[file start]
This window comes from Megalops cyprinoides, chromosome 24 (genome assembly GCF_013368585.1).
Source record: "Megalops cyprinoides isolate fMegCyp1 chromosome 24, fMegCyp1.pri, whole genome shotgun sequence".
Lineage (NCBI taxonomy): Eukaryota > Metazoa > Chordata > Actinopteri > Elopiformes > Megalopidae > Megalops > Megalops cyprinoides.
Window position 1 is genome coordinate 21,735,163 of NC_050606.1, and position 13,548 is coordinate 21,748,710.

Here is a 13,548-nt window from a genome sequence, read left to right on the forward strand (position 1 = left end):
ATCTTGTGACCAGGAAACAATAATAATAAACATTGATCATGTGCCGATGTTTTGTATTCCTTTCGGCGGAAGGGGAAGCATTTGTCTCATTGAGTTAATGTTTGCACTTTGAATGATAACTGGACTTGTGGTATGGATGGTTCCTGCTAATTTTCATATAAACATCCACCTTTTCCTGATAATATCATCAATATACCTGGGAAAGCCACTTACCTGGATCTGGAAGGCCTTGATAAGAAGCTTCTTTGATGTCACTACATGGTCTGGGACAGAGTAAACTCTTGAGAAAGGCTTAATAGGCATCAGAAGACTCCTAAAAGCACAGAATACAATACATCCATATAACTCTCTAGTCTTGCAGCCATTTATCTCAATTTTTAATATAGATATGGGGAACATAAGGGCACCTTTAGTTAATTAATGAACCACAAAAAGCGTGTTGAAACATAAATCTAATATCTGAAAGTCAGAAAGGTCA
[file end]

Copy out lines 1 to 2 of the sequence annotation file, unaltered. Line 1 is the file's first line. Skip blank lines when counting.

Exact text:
This window comes from Megalops cyprinoides, chromosome 24 (genome assembly GCF_013368585.1).
Source record: "Megalops cyprinoides isolate fMegCyp1 chromosome 24, fMegCyp1.pri, whole genome shotgun sequence".